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Tsohee

Engineer looking to expand into games.

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I would like to learn how to make games/programs. I plan to start small and increase complexity as my understanding develops. For example Pong>2d>3d. The time I spend progressing to understand a 3d game, I plan to experiment in 3d simultaneously by just jumping right so I will know what to expect before I get to that point.

 

I currently have no plan whatsoever to make any money with this. It will just be a hobby so program costs are a factor.

 

I have a BS in Mechanical Engineering and Associate in drafting and design.

I have experience in:

road, bridge, and land surveying

residential and small commercial building design

mechanical(primarily large industrial machinery, but also small engines and a lawnmower(once, fun stuff that was))

topography, maps, and elevations

art(non-computer based pastel, watercolor, charcoal, ect/with limited experience photoshop type software)

 

Programs(owned)-experience

 

Cad-10+ years, Can easily draw anything without trouble in 3d or 2d, motion studies, fea, renderings, flythrough, animations ect.

AutoCAD 2007

AutoCAD 2012(student version)

Autodesk Inventor(student version)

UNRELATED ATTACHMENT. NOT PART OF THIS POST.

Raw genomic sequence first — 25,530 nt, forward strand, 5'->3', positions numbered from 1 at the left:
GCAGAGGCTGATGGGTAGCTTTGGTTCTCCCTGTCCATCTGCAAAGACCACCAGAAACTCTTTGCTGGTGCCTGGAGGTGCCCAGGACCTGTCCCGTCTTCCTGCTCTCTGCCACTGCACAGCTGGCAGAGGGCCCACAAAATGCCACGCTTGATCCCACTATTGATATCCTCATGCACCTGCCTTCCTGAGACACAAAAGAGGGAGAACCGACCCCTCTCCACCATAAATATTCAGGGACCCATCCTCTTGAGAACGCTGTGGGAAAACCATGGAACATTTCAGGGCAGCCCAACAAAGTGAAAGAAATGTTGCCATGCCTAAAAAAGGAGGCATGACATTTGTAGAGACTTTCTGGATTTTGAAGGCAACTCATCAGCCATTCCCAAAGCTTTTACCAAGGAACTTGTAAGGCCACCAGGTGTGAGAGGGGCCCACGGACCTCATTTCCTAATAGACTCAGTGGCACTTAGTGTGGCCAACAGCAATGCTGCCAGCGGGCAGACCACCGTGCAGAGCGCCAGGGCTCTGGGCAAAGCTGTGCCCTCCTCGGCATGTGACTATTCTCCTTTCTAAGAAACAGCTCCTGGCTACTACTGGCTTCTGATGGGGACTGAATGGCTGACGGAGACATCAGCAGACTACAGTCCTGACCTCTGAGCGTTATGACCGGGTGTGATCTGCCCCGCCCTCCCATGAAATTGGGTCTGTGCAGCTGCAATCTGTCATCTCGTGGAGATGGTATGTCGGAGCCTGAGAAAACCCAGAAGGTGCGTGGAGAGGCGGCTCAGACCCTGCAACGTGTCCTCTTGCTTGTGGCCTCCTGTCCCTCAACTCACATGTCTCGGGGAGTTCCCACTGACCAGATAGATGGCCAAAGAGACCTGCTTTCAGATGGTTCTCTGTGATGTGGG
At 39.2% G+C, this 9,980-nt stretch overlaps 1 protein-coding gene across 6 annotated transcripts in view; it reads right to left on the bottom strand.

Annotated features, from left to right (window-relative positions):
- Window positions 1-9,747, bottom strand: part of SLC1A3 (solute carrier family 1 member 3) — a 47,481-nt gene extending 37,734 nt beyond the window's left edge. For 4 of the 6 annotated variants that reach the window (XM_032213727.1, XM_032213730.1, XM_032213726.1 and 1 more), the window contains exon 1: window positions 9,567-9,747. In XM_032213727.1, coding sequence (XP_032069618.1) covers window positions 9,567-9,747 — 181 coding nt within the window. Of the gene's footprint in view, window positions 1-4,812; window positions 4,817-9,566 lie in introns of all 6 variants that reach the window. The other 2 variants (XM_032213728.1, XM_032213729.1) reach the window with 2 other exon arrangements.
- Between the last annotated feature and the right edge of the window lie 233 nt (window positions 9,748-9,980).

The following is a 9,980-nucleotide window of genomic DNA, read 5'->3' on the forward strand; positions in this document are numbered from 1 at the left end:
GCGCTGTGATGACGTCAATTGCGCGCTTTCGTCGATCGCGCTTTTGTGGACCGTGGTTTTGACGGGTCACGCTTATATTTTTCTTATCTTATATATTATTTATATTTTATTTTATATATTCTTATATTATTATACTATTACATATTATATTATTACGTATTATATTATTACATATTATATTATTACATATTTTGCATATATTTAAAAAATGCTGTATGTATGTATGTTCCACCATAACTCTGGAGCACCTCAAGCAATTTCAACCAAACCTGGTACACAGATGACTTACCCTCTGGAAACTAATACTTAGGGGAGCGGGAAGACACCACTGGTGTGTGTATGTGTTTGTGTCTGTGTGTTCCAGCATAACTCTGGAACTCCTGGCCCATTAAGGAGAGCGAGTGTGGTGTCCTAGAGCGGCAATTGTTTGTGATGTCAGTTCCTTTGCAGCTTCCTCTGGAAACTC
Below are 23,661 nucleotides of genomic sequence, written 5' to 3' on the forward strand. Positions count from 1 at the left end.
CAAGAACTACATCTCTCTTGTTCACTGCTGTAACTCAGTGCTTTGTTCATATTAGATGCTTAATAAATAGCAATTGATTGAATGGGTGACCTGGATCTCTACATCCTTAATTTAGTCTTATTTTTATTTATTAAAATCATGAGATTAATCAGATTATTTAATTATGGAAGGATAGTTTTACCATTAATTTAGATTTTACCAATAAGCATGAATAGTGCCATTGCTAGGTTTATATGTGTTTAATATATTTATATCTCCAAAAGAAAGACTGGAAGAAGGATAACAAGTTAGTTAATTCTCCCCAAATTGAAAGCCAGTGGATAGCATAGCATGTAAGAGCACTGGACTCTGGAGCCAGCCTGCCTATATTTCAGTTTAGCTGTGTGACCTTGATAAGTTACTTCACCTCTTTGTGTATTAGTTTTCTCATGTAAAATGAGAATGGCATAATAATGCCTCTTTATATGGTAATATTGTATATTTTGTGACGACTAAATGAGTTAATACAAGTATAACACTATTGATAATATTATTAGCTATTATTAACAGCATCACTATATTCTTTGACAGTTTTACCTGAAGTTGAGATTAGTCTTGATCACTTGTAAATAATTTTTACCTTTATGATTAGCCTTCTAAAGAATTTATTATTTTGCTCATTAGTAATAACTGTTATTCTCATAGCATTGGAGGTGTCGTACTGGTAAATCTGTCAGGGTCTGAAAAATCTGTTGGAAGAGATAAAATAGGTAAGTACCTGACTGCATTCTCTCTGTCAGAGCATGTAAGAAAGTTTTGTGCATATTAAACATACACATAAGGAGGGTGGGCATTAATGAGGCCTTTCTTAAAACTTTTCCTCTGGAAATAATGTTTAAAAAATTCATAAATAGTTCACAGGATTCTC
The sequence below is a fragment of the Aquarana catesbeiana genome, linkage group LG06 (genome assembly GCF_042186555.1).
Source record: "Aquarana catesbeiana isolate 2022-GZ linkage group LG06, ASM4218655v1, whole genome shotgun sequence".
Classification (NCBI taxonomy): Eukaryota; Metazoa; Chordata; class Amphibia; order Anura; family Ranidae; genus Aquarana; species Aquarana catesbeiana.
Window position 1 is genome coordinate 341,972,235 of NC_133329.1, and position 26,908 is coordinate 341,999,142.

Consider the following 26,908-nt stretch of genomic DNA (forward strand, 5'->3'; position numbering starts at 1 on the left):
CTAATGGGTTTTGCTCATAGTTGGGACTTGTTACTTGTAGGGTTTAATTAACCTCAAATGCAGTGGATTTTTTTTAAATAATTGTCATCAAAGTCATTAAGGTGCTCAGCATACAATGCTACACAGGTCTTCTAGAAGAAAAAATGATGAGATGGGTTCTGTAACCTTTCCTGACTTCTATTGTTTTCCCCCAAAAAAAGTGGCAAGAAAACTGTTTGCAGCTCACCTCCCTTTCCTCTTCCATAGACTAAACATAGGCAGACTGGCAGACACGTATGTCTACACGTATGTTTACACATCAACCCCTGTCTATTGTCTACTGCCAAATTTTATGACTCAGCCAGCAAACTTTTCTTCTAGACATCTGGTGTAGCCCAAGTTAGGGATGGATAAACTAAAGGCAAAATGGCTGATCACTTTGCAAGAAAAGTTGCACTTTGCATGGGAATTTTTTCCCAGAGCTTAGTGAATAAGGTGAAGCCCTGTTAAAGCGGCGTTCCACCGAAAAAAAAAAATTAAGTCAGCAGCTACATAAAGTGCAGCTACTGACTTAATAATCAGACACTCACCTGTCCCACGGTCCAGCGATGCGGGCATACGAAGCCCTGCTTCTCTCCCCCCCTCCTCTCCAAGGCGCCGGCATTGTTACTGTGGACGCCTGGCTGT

Catia(work)(example in attachment, not rendered)

Cadam(work)

Solidworks(favorite by far)

 

Visual Studio-College class experience, own book, and just playing around

 

-html college class experience

 

Can still get free versions of autodesk software(student versions)

 

Other resources:

Mom-more years of experience than I am old(25), knows more programming languages than I can remember, and has written plenty of programs. Lives 10 hours away, but with phones and internet receiving advanced help will be available.

3 high end computers

Lots of old computer programming books(most 10+ years old)

 

What I am looking for is a list of programs I will need, to know if any that I have are useful, a tutorial/example for a simple game like pong, and a exceptionally simple(as possible) tutorial/example of a 3d game.

 

[attachment=16028:untitled.bmp]

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The first decision you have to make is exactly what kind of starting point you wish.  There is a kind of divide (though like many things its more like a spectrum) between starting with a more traditional programming language (c++, java, even python or c#), or starting with one of the many game engines out there such as Game Maker or Unity.  Game Maker and Unity are radically different from each other but both are "engines" which are designed to allow you to make games much faster than you would be able to if you were starting off with c++ for example.

 

My advice would be two-fold: